Stop offering commodities. If what event organizers sell becomes something that is predictable, standardized and without differentiation, buyers will either look elsewhere for a less expensive option or seek to create something better on their own.

Let the outsiders in. Create virtual experiences—keynotes projected on a screen, hybrid extensions of live content and a social media outreach—to make people feel like there’s a party going on in the next room. Perhaps next time, they won’t want to miss it.

Provide a variety of ways for attendees to experience the event. There will always be a certain number of attendees who just want to hang out with friends. Others will come to learn. More will want to kick the tires at the trade show. Events must cater to all these groups.

The point is that the world has changed. After the current homogenous group of attendees moves on to retirement, the next demographic slated to fuel the growth of the trade show and conference industry isn’t going to settle for the same old same old. Either event organizers begin innovating now by changing the experience and opening up the doors to new ideas and ways of doing business or they will be on the outside sampling the free tacos and beer.






  1. says

    Ah, I can imagine the daily soap opera right now. “The Young and the Badgeless.”

    Michelle, your four recommendations to organizers are dead on.

    I’d add just one more (which, in fact, is implicit in some of yours).

    Organizers should not merely acknowledge dissenters, but MONETIZE dissent. There’s money to be made in FREE.

    I’d also add a historical note, so your followers have a little more context.

    The Badgeless movement isn’t new. Its roots stem from the 1960s.

    Stewart Brand, founder of that era’s “Whole Earth Catalog,” championed the idea that “information wants to be free.” It didn’t take many years before fellow travelers (like the Anarchists, Cyberpunks and Hackers) stretched Brand’s idea to cover more than information.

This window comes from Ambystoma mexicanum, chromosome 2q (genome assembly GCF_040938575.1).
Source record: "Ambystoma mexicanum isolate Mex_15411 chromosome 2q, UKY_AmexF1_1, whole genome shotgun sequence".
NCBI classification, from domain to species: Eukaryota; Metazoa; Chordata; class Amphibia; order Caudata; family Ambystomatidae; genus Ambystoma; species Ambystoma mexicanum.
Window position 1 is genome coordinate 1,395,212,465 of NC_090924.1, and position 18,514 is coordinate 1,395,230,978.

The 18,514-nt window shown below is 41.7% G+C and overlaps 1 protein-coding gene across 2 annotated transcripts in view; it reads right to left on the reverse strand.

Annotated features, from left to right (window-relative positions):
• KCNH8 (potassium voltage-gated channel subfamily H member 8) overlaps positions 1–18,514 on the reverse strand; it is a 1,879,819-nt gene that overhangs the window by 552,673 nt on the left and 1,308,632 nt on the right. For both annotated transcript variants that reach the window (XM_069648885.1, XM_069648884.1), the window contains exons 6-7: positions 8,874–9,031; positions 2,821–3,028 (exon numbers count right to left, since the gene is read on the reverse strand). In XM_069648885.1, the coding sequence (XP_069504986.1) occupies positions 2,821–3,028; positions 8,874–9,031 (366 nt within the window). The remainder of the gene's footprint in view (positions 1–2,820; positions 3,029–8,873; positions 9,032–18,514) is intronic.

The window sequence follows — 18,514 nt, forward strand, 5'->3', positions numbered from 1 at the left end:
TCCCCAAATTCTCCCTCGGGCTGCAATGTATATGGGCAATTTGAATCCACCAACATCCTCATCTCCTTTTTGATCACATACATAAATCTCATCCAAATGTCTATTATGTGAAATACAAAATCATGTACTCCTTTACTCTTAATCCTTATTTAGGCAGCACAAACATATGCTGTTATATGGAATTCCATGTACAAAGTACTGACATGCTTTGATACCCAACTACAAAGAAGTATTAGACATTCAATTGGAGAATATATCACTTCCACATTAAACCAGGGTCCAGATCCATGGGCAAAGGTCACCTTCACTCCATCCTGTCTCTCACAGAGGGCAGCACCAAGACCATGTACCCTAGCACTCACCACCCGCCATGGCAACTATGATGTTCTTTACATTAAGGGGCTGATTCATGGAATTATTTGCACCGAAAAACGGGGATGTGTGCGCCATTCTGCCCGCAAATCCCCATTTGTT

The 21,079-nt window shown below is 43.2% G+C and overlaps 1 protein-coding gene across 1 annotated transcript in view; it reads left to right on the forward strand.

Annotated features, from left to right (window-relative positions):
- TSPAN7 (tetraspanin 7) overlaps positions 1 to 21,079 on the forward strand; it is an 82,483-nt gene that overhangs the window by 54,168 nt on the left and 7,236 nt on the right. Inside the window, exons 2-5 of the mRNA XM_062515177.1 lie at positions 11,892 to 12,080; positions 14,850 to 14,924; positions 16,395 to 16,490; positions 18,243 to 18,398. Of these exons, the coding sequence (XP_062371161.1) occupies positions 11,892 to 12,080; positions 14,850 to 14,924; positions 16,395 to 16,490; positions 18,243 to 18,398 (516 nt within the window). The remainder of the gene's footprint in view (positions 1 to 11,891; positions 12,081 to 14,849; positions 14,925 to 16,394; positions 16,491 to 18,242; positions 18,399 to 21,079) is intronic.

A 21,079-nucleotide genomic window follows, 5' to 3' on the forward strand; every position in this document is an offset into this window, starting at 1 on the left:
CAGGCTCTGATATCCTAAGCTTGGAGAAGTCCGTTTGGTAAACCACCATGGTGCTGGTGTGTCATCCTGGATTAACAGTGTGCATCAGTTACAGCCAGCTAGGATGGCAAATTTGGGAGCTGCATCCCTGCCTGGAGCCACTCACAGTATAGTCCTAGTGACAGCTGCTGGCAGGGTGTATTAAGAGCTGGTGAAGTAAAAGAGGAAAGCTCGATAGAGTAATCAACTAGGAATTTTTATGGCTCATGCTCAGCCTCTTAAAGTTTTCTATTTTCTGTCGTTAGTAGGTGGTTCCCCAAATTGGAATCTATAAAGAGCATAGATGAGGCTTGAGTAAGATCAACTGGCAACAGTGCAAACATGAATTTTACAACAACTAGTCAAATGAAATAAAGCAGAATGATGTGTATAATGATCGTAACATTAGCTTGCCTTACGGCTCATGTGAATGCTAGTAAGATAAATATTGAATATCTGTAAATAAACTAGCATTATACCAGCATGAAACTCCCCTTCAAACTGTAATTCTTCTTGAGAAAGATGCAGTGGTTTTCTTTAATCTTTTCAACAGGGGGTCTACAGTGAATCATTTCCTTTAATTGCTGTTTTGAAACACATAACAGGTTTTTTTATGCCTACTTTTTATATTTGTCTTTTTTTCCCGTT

Food wants to be free. Transportation wants to be free. Entertainment wants to be free. Software wants to be free. Medicine wants to be free. And so forth.

    Are these people crazy?

    Like a fox.

    Just take a look at the membership fees for Chris Heuer’s Social Media Club.

    If you want more than the ability to read his Website, fees run from $25 to $2,500.

  2. says


    I’m intrigued by your comment about monetizing dissent. How can event organizers take advantage of “the opposition” without cutting off their feet to spite their noses?

    I love your reference to sentiments from the 1960s. I believe there is a modern resurgence of those feelings of marginalization. Plus today, we have social media so that the marginalized don’t have to remain silent.

    Interesting times, my friend. How can we as an industry roll with it instead of being devoured by it?

    Thanks for your insight.


  3. says

    “Monitizing” free stuff can be indirect (publicity for your cause or industry) or more direct (sponsor messaging). In either case, the approach must be creative and offered at least in the spirit of the movement you are trying to engage.

  4. says

    Great post Michelle! No question that this will be a growing challenge for large events. It will especially hit industries with lots of consultants or small business participation. Consultants are often lost in the shuffle. Some org’s treat them like they should be exhibitors while others see them as strong influencers. A new class of membership and/or attendance pricing is going to be needed to attract and retain that group of people. Many are too influential to not find a way of bringing them into the fold.